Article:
COVID-19, on socio-economic impact in Malaysia

By Aisyah Mohd

GOMBAK, 2 May 2020: “Even after this pandemic is over, we need to live in a different lifestyle,” one of the panelists, Assoc. Prof. Dr. Noor Azlan said quoting a statement from Director General of Health, Dr. Noor Hisham Abdullah, in a seminar held on Thursday (30 April).

An online seminar titled “The Socio-Economic Impacts of COVID-19” was organised by Social Issues and Development Centre (SIDC) under the auspices of the Kulliyyah of Islamic Revealed Knowledge and Human Sciences (KIRKHS) where three panelists were invited to share their views on this issue.

The Dean of School of Economics, Finance and Banking, Universiti Utara Malaysia (UUM), Prof. Dr. Russayani Ismail stressed the need for the government to strengthen the information technology (IT) infrastructure since social distancing and remote learning will be the new normal for the students.

Dr. Noor Azlan from the Department of Sociology and Anthropology suggested that the government should execute an awareness campaign to educate people about micro spaces such as personal hygiene and macro spaces which is “something beyond you”, as he highlighted on the concept of space.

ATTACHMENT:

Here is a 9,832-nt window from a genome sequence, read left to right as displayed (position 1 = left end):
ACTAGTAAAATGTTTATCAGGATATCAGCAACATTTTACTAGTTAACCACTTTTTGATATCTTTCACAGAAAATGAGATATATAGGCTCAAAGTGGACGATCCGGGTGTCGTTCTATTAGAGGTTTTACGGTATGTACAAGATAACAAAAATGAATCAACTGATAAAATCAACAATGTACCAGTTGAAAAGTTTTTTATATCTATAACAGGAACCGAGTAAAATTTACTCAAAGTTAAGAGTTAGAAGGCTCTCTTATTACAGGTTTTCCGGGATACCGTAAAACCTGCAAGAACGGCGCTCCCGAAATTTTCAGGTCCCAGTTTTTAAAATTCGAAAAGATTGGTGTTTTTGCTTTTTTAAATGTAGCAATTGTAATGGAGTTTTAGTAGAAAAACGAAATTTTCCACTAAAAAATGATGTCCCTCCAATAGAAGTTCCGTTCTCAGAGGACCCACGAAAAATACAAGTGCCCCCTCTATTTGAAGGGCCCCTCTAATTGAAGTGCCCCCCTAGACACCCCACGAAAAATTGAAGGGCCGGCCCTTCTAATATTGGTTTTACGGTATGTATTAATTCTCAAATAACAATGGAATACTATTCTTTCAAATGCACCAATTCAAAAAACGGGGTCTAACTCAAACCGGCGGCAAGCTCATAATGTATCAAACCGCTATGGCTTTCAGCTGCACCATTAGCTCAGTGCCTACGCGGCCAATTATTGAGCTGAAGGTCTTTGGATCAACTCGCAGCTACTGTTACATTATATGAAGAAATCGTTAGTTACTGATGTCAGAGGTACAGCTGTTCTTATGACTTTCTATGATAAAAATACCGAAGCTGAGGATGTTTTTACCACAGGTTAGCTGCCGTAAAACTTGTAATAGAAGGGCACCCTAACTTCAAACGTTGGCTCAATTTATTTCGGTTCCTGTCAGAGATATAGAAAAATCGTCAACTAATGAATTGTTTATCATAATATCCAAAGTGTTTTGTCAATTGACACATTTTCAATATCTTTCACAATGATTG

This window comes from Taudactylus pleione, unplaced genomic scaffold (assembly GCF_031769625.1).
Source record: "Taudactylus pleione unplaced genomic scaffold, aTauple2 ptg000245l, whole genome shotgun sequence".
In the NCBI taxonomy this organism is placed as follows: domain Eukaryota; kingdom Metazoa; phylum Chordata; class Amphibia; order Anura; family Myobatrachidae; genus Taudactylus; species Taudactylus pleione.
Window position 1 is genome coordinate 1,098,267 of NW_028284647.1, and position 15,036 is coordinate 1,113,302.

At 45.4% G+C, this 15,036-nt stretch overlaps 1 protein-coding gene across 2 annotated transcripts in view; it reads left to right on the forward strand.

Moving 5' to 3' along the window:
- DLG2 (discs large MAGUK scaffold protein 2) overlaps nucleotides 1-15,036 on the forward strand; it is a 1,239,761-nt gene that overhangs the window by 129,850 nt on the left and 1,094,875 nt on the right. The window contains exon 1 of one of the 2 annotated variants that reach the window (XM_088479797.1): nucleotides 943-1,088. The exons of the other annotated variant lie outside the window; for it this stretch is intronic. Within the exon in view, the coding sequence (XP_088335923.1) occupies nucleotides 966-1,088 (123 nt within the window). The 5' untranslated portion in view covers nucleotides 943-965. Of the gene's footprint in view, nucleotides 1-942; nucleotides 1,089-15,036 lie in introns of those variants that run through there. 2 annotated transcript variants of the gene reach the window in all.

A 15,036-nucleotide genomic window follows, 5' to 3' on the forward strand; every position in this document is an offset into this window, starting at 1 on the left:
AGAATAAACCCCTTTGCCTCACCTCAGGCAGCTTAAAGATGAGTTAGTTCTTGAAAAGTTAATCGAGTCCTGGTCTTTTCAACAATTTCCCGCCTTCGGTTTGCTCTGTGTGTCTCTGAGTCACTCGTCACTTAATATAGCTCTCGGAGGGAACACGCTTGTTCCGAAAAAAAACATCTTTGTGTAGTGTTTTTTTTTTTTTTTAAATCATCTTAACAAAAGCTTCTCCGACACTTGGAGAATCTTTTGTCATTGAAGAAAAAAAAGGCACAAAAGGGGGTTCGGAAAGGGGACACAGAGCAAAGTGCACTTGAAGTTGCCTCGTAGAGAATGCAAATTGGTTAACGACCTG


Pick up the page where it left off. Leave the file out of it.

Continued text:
Due to the COVID-19 pandemic it has resulted in the increase of vulnerable groups in Malaysia, a development economist from the United Nations Development Programme Malaysia (UNDP), and also a lecturer at the Kulliyyah of Economics and Management Sciences (KENMS), Assoc. Prof. Haniza Khalid said.

The speaker was responding to a question on the different vulnerable groups available in Malaysia where she categorised them into two; the existing vulnerable group and the emerging vulnerable group due to COVID-19.

“Existing vulnerable group such as children in abusive homes, women with abusive relationships and the elders who are living alone tend to increase their psychological distress due to this pandemic, while the emerging vulnerable group such as people with rare diseases and mental health cannot go for treatment and rehabilitation as usual, so this can lead to tension in themselves,” Dr. Haniza Khalid further noted.

Meanwhile, Dr. Russayani Ismail also highlighted on vulnerable groups’ accessibility to the internet to continue with the learning process which she said should be taken into account by the government. 

All the panelists complimented Malaysia’s Ministry of Health in successfully handling the COVID-19 pandemic.

The online seminar was conducted using Zoom application and it had drawn a total of more than 30 participants.***​

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